The ERP bill led to a political fight over an energy tax on environmentally damaging fuel use (called the “BTU energy tax”). It would affect the use of coal (the dirtiest fuel) the hardest. The coal industry, of course, was represented by congressmen to protect the coal lobby interests. These self-interest groups caused large reductions in the BTU energy tax to the point that it no longer could be used as the necessary income source for the ERP. Negotiations went round and round until the BTU tax was abandoned. Instead, a five cent tax on gasoline replaced it. This was a loss for the effort to rein in pollution from coal.
Next we look at important machinery of government side effects due to the two-year terms of office in the House of Representatives. 
Legislation takes a long time. So there is a mad rush to push bills forward as fast as possible to avoid interruption from the next election process. It is said about bill passage that “timing is everything.” Bill Clinton introduced the ERP in a presidential address, his staff provided information to the media, and at least a dozen of his staff met with, phoned, and heavily lobbied to get support for the ERP. Many congressmen and women were interested in the ERP because it usefully addressed serious problems; or, they were interested in undermining and killing the bill. And some of the politicians chose to vote either yea or nay as a favor to some other politician. It seems to be the case in Congress that votes can be bought and sold in a currency of what is referred to as “political capital.” For example, “I’ll vote for what you care about if you vote for what I care about.”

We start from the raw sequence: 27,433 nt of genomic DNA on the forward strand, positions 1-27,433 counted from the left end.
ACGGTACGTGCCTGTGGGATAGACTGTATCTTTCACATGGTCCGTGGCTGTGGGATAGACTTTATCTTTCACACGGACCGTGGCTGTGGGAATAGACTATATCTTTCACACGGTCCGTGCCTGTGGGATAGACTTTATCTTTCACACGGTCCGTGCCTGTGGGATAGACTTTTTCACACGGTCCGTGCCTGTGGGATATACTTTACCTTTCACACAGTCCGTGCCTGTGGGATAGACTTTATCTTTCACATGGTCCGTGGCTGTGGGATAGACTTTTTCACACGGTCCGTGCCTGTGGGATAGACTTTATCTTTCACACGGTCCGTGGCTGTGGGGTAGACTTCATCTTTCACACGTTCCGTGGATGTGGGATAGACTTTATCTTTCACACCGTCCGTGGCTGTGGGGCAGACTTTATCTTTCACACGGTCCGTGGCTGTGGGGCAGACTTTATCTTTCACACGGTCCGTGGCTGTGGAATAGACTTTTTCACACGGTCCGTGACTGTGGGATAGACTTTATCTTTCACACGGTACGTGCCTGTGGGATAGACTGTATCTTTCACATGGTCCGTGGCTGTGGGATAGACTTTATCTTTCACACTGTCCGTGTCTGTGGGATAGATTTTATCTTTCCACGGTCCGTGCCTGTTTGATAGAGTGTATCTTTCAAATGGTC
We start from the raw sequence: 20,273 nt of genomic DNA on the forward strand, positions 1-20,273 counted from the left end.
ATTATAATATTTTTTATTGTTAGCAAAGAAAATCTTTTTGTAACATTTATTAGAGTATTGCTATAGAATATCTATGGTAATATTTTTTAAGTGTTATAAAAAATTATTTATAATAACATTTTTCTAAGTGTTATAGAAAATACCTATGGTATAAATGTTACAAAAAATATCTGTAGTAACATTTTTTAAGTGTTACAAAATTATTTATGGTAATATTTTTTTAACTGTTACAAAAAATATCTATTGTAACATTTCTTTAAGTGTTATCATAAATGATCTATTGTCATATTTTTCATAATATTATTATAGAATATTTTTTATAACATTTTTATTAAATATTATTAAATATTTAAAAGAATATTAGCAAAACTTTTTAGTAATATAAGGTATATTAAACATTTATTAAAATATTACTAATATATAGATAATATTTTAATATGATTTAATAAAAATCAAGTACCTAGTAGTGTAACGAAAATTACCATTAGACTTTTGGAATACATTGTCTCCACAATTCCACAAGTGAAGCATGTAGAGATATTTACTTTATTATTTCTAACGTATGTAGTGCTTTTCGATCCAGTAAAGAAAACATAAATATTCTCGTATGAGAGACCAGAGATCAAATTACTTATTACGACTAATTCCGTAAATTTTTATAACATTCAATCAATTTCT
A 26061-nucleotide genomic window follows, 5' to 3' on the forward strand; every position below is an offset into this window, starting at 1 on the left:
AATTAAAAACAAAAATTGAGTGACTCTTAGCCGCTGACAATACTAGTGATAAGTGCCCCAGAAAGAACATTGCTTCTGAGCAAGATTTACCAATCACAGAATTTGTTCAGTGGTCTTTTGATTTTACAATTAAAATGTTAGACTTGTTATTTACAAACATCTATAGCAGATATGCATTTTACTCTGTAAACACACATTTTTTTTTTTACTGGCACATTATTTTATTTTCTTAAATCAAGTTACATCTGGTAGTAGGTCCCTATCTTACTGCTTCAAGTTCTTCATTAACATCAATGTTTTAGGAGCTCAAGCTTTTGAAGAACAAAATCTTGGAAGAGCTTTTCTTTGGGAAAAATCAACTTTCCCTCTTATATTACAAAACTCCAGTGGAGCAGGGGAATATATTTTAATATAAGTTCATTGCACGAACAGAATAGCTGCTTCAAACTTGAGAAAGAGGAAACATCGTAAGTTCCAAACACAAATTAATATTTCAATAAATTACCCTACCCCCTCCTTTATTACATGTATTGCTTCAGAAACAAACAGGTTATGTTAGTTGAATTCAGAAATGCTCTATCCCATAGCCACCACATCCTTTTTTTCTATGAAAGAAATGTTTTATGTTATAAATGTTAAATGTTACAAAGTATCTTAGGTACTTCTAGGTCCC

Some congressmen and women did one or more of the following with the ERP:
  • Agree to support the bill early on for a favor, and later on after they got their favor, vote against it to suit some other agenda. Two ways to win with treachery and betrayal!
  • Agree to support the bill only at the final vote and only if their vote would successfully pass the bill into law. This circumstance did occur. The ERP passed because Clinton’s staff and Clinton himself offered favors to Representative Margolies-Mezvinsky if, at the very end of voting her vote would pass the bill. She didn’t want to vote yes on the bill because it could be political suicide. In fact, during the first but not final votes on the bill she did vote no, and her opponent dropped out of the next race. But for the Clinton Administration she agreed, “I won’t let (the ERP) fail. I’ll vote last, but if you need me, you will have my vote.” And she was good as her word. It is worth noticing that Clinton used a strategy of having her vote last, just before voting was closed; this made it impossible for any other representative to halt the vote and allow votes to be changed (Woodward, 1994, page 300-302). In Congress, votes are electronically posted for all to see who voted yea or nay. Voting can be paused so congressmen and woman can change their votes based on whether the bill it going to pass or not.
  • At many stages in a bill’s passage, success or failure comes down to an hour or even a few minutes or seconds. Down to mere seconds was the case for the ERP.